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Broke & Hungry Records announces release of
Back to Bentonia by Jimmy “Duck” Holmes
Famed juke joint owner’s debut CD recalls music of Skip James, Jack Owens

"Drawing from the same well as the late great Jack Owens, Bentonia’s Jimmy 'Duck' Holmes evokes the dry, hostly sounds of his mentor. But after conjuring Jack’s spirit, Holmes develops his own personality ­ ethereal, stark and emotional. I’ve never been to Bentonia, but whatever’s in the water there, whatever’s haunting the grounds at night, whatever gave the place its historical power, clearly lives on in these recordings."

- Robert Gordon, Author of It Came From Memphis and Can’t Be Satisfied: The Life and Times of Muddy Waters

This spring, Broke & Hungry Records, a St. Louis-based independent record label dedicated to recording and releasing authentic country blues, will launch with a bang. The label’s inaugural release, Back to Bentonia by Jimmy “Duck” Holmes will undoubtedly be hailed as one of the finest traditional blues albums in recent memory.

Back to Bentonia represents the debut CD for the 58-year-old Holmes. It will be available in stores and through the label’s Web site at in April 2006.

Among serious fans of country blues, the very name Bentonia conjures up images of hard times and cypress groves, black cats and the ever-lurking devil. It was in this southern Delta town that Skip James and Jack Owens lived and played, giving rise to the term Bentonia Blues, a haunting, forlorn style of blues known the world over. When Owens died in 1997, most assumed that the Bentonia Blues died with him.

They were wrong.

In the 1970s, Owens became determined to pass the tradition forward and he enlisted a younger aspiring guitarist for the project. His disciple, Jimmy “Duck” Holmes was no stranger to the blues. He was the owner of the Blue Front Cafe, a now-famous juke joint that had been opened by his parents in 1948. And he was already a talented guitarist in his own right.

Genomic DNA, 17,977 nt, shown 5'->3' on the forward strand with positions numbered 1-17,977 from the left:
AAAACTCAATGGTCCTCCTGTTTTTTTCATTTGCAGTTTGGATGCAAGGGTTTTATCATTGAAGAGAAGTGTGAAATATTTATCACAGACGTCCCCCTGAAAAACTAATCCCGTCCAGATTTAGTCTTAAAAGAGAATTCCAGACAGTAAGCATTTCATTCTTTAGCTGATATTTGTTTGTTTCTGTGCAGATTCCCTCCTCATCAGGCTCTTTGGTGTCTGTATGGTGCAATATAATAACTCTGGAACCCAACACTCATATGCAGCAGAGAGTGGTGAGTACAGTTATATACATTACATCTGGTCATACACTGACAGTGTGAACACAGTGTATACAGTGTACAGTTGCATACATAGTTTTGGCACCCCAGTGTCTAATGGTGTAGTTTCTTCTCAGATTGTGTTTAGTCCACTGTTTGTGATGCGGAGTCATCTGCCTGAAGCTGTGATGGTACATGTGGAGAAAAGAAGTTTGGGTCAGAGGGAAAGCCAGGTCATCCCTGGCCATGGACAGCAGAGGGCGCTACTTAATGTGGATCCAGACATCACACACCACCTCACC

But under Owens’ tutelage, Holmes became a master of country blues. He learned to play and sing songs from the celebrated canon of James and Owens, songs like, “I’d Rather Be the Devil,” “Hard Times” and “Cherry Ball.” But he also developed his own songwriting voice, and when he coupled those songs with the Bentonia stylings of his predecessors, the effect was mesmerizing.

Yet for some reason, Holmes has remained virtually unknown in the blues world. Other than a handful of unreleased or obscure recordings, Holmes and his remarkable talent have been little more than a rumor to most blues fans.

Until now.

Recorded during two sessions in November 2005, this remarkable CD features Holmes in stunning form, both vocally and instrumentally. Like so many classic blues recordings, Back to Bentonia is dominated by tales of scornful and treacherous women, but Holmes’ lyrical nuances and haunting delivery come together to create a listening experience that is wholly his own.

The lion’s share of these tracks stem from an all-acoustic session recorded at that Blue Front Cafe on an unseasonably warm November evening. Several tracks from this session feature the legendary Bud Spires playing harp. For decades, Spires was Jack Owens’ musical partner and foil. His presence on this album only adds to its historical importance. On the album’s final track, Spires even takes a rare turn at the microphone on the rollicking “Your Buggy Don’t Ride Like Mine.”

The remaining tracks on Back to Bentonia stem from a brief recording session held at Jimbo Mathus’ Delta Recording Studio in Clarksdale, Mississippi. Equally raw and stripped down as the Blue Front tracks, these recordings nevertheless stand in stark contrast to those from the earlier session. Here the guitarist plays in a raucous amplified form to the accompaniment of the great Sam Carr on drums.

Back to Bentonia promises to be one of the most talked about blues releases of 2006 and one of the finest traditional blues albums in recent memory.

For more information on this exciting release, contact Jeff Konkel of Broke & Hungry Records by e-mail at